We got a chance to talk to the two of them about this new series from Black Mask Studios.

Graphic Policy: For those who might not know about the series, what is it about?

Patrick Meaney: Last Born follows Julia, a frustrated teenager in the early 1960s who yearns for adventure. When she falls through a rupture in space-time to a desolate future, it’s up to her and a small group of friends to restart life on Earth before it’s destroyed forever. The series blend big apocalyptic spectacle with a focus on characters and emotional experience.

GP: How did the series come about?

PM: I developed the idea for the series slowly over the past few years. I knew I wanted to do something with people from different times and places overlapping against the backdrop of this epic conflict. I like action movies and blockbusters like Empire Strikes Back or Aliens a lot, but I also love character drama like Magnolia or Six Feet Under, and I wanted to try and bring those two worlds together and mash all the stuff I love into one series.

Eric Zawadski: I collaborated with Patrick on a short for the Occupy Anthology and enjoyed working with him enough to ask if he wanted to do something bigger. He sent me a couple of ideas, but I fell in love with this one.

GP: With the idea of the Big Bang not being the first, and not being the last, it got me to thinking of cycles, life and death, and how parents and children tie into all of that.

PM: Right from the title, the series is all about the overlap of birth and death. As it goes on, we deal a lot with the idea of cycles, and the intersection of creation and destruction. I’ve always wondered what existed before the Big Bang, there must have been something, right? And what will happen after our world gets wiped out for whatever reason. There’s always going to be something new rising up, and whatever’s next might have no idea we ever existed, in the same way that we all have thousands of generations of ancestors, but have no idea who they were or what their lives were like. By combining a disparate group of characters from different points in time, I wanted to show the interconnected nature of the entire human experience.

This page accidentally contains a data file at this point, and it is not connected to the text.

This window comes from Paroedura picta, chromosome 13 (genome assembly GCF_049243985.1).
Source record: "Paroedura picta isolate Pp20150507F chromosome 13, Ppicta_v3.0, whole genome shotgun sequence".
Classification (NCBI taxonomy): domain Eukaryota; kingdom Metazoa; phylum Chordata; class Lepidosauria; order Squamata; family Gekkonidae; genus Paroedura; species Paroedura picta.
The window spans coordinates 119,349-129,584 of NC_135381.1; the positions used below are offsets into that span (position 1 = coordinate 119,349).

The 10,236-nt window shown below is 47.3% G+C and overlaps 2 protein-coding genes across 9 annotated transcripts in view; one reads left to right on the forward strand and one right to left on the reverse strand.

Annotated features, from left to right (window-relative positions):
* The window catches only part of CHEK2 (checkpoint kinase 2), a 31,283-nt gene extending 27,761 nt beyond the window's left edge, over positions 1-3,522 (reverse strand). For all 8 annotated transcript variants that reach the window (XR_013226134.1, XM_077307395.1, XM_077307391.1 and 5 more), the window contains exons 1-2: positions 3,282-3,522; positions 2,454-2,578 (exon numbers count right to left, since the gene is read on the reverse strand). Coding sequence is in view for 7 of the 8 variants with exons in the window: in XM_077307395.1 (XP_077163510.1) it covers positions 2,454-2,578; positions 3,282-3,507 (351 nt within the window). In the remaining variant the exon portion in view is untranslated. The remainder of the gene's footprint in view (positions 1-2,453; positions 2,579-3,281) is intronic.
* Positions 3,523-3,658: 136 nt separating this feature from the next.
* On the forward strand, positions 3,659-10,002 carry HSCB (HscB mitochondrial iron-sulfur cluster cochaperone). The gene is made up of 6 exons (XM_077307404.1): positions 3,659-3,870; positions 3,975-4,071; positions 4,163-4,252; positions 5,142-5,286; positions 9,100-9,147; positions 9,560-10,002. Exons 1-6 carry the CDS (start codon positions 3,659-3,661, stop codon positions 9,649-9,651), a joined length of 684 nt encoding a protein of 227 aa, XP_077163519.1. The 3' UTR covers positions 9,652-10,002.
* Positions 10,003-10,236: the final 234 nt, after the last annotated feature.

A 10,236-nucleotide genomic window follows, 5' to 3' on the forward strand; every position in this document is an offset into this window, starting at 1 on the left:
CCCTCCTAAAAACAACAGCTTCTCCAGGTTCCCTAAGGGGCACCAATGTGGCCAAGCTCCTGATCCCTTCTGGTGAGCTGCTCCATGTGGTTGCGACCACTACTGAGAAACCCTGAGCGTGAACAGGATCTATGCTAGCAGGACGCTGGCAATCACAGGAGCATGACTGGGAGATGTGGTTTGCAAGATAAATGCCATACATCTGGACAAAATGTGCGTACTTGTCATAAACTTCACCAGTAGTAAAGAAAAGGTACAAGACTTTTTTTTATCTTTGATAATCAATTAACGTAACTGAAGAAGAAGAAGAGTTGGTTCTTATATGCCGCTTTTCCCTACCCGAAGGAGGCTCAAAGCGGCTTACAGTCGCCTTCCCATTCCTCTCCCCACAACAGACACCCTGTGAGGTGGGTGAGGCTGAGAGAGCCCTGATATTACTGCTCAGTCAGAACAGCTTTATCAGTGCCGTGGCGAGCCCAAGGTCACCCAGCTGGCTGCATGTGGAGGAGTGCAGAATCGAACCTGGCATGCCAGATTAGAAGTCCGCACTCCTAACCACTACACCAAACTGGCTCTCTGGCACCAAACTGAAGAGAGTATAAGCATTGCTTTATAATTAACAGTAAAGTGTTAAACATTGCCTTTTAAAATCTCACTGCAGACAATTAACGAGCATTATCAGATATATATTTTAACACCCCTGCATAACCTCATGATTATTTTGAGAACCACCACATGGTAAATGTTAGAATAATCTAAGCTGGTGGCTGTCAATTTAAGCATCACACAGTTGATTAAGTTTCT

GP: A lot of the first issue deals with a daughter and a father. Was it important to have a female lead, and how did you decide on that?

PM: When I approach a story, I’m usually trying to find a different take or approach to the material than what I’ve seen a lot of, and since there’s been more stories with male protagonists in the past, I often gravitate towards a female protagonist. The original approach to the story was going to be a bit more ensemble based, but in searching for the best way to bring people into it, Julia emerged as the clear choice for a central viewpoint character for the audience, and we built the world around her.

EZ: Each issue focuses on the point of view of a different character. In issue 2 we see James’ story and in issue 3 we follow Eden. But Julia is the most logical entry point for the audience because her time, the 1960’s, is closest to ours.

GP: The first issue jumps around a lot as far as genres, there’s some super natural, some sci-fi, family drama. And the issue jumps around in worlds. What got you to want to change up the tone of the first issue, instead of just sticking with sci-fi, or super natural aspects?

PM: I wanted to make sure there was a clear grounding before getting into the headier sci-fi stuff, and tracking back into Julia’s life and world she came from seemed like a good way to do that. Even people who become heroes or involved in massive battles come from somewhere and have personal problems, and I wanted to explore the roots of all these characters and show their personal lives as well as their more heroic struggle.

GP: Patrick, you’ve been involved in the movie industry, though a lot of those movies have to do with comics, what got you interested in doing a comic?